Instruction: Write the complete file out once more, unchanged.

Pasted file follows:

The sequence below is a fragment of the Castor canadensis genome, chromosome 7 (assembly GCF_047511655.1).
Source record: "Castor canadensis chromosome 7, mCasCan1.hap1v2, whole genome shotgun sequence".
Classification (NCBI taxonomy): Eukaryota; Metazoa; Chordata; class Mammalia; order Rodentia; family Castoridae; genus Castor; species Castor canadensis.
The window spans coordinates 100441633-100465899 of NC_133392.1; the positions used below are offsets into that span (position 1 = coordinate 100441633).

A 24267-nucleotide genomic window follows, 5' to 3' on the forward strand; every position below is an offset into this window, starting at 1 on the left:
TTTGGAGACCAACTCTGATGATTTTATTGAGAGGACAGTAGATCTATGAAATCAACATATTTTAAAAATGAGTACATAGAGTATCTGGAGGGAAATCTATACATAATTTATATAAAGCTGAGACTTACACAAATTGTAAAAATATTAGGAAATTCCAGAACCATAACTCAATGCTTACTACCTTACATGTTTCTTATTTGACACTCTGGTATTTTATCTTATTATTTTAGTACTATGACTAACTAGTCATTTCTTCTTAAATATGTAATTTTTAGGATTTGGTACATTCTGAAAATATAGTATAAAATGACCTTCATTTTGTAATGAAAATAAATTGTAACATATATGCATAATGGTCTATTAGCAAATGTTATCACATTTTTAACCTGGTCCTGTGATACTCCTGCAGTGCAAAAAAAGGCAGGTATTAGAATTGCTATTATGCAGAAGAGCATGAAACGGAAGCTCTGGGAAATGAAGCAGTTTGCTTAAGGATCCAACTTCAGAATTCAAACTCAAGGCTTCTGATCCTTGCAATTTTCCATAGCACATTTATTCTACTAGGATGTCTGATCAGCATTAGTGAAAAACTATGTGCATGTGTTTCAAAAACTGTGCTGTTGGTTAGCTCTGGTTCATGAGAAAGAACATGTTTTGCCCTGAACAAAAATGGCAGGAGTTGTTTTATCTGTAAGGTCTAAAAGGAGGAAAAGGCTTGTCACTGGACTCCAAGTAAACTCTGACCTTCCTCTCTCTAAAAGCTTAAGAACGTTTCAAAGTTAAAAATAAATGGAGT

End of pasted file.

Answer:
The sequence below is a fragment of the Castor canadensis genome, chromosome 7 (assembly GCF_047511655.1).
Source record: "Castor canadensis chromosome 7, mCasCan1.hap1v2, whole genome shotgun sequence".
Classification (NCBI taxonomy): Eukaryota; Metazoa; Chordata; class Mammalia; order Rodentia; family Castoridae; genus Castor; species Castor canadensis.
The window spans coordinates 100441633-100465899 of NC_133392.1; the positions used below are offsets into that span (position 1 = coordinate 100441633).

A 24267-nucleotide genomic window follows, 5' to 3' on the forward strand; every position below is an offset into this window, starting at 1 on the left:
TTTGGAGACCAACTCTGATGATTTTATTGAGAGGACAGTAGATCTATGAAATCAACATATTTTAAAAATGAGTACATAGAGTATCTGGAGGGAAATCTATACATAATTTATATAAAGCTGAGACTTACACAAATTGTAAAAATATTAGGAAATTCCAGAACCATAACTCAATGCTTACTACCTTACATGTTTCTTATTTGACACTCTGGTATTTTATCTTATTATTTTAGTACTATGACTAACTAGTCATTTCTTCTTAAATATGTAATTTTTAGGATTTGGTACATTCTGAAAATATAGTATAAAATGACCTTCATTTTGTAATGAAAATAAATTGTAACATATATGCATAATGGTCTATTAGCAAATGTTATCACATTTTTAACCTGGTCCTGTGATACTCCTGCAGTGCAAAAAAAGGCAGGTATTAGAATTGCTATTATGCAGAAGAGCATGAAACGGAAGCTCTGGGAAATGAAGCAGTTTGCTTAAGGATCCAACTTCAGAATTCAAACTCAAGGCTTCTGATCCTTGCAATTTTCCATAGCACATTTATTCTACTAGGATGTCTGATCAGCATTAGTGAAAAACTATGTGCATGTGTTTCAAAAACTGTGCTGTTGGTTAGCTCTGGTTCATGAGAAAGAACATGTTTTGCCCTGAACAAAAATGGCAGGAGTTGTTTTATCTGTAAGGTCTAAAAGGAGGAAAAGGCTTGTCACTGGACTCCAAGTAAACTCTGACCTTCCTCTCTCTAAAAGCTTAAGAACGTTTCAAAGTTAAAAATAAATGGAGT